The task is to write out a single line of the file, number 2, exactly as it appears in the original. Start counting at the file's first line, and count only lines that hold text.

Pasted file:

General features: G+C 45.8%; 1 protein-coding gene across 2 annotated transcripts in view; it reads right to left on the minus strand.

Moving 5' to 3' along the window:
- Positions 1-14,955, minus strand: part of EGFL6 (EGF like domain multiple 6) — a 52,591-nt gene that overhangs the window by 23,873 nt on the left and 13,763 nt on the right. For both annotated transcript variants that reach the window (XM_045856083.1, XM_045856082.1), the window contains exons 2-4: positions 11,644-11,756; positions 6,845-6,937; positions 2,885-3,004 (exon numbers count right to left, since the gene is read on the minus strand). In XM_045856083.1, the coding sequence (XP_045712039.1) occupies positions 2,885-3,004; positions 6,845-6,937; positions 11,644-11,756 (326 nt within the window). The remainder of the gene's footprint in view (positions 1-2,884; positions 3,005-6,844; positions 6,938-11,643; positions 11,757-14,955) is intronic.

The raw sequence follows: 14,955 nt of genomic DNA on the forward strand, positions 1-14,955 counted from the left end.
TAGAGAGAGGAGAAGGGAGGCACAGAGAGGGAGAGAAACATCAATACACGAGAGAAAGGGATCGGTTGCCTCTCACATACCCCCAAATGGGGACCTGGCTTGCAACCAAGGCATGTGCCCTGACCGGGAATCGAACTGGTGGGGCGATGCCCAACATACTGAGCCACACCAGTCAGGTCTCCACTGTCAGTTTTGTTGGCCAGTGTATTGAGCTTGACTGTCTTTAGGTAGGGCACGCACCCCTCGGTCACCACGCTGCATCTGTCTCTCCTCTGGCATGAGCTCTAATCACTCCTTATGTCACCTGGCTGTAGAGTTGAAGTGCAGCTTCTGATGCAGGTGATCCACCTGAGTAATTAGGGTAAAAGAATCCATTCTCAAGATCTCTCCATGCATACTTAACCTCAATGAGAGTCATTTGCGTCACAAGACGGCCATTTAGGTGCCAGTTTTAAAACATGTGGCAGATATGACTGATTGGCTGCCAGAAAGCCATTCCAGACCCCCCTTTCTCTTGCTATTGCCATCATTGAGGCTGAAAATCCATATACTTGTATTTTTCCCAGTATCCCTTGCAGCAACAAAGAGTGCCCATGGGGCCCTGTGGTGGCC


Moving 5' to 3' along the window: